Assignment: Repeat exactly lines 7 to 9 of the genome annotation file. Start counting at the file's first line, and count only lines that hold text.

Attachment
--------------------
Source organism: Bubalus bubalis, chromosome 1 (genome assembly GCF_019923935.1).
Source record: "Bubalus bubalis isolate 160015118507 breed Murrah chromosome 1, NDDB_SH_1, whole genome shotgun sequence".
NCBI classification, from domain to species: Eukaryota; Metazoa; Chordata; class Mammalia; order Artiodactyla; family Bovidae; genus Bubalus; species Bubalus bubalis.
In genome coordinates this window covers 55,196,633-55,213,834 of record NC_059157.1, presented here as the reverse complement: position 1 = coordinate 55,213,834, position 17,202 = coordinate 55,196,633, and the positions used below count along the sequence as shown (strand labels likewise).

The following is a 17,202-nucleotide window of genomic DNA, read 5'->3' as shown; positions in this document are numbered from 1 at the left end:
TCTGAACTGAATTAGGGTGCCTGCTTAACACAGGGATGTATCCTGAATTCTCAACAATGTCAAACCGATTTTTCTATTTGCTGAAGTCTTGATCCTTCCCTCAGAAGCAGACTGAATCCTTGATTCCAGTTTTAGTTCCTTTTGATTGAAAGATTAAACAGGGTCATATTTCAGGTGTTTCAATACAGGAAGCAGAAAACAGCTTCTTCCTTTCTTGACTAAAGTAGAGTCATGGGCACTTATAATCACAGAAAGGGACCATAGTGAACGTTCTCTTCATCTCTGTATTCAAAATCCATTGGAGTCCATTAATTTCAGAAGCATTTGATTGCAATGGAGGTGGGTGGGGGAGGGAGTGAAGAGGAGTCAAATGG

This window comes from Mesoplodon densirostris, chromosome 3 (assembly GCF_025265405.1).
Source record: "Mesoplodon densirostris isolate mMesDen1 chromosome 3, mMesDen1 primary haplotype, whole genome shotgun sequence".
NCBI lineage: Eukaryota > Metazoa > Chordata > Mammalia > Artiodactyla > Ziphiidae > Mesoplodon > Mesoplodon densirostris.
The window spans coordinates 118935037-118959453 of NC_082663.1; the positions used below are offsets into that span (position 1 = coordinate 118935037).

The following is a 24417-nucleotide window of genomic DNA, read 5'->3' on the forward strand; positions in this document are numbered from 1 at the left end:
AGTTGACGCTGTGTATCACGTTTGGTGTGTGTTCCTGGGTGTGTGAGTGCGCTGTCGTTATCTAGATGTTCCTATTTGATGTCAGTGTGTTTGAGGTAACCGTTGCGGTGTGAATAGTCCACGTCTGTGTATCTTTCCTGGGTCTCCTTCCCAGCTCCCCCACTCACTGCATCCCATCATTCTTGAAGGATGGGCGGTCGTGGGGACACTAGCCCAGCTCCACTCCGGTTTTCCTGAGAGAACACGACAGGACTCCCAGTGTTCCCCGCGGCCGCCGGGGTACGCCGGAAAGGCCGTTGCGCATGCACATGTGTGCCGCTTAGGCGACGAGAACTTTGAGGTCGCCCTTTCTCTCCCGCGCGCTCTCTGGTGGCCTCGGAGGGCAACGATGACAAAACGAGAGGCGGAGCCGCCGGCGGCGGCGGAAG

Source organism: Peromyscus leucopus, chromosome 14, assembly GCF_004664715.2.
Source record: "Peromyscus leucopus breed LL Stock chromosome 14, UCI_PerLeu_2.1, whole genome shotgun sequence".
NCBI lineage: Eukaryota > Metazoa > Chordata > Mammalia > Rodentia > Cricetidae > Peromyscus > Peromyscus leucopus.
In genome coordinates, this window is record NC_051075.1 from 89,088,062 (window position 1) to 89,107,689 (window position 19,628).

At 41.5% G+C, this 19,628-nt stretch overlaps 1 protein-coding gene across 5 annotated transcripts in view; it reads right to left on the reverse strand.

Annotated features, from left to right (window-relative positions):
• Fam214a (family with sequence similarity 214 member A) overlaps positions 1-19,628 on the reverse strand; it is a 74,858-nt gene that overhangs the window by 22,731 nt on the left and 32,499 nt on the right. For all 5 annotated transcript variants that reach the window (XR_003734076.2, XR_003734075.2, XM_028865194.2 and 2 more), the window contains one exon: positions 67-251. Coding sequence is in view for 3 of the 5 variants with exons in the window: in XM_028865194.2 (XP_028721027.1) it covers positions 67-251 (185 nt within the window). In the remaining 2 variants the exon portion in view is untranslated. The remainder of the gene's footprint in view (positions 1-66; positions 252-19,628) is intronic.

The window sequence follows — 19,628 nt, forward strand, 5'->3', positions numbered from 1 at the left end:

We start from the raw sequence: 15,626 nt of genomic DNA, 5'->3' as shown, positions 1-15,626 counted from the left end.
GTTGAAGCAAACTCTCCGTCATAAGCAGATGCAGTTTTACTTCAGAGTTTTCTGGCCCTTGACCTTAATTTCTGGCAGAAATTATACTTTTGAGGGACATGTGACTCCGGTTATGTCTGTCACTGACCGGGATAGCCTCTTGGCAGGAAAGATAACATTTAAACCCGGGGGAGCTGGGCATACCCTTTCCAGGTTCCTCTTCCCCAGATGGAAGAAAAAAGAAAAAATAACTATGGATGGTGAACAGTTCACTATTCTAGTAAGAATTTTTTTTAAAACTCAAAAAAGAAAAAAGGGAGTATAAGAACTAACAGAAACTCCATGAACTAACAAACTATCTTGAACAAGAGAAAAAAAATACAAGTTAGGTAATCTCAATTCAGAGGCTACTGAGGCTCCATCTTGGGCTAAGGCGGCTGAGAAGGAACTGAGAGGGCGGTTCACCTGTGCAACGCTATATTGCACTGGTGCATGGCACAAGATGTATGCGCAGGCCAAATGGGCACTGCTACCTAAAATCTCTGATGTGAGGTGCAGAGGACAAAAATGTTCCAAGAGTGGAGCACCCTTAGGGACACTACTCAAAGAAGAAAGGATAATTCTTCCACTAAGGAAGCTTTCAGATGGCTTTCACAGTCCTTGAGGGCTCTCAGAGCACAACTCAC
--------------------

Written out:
This window comes from Mesoplodon densirostris, chromosome 3 (assembly GCF_025265405.1).
Source record: "Mesoplodon densirostris isolate mMesDen1 chromosome 3, mMesDen1 primary haplotype, whole genome shotgun sequence".
NCBI lineage: Eukaryota > Metazoa > Chordata > Mammalia > Artiodactyla > Ziphiidae > Mesoplodon > Mesoplodon densirostris.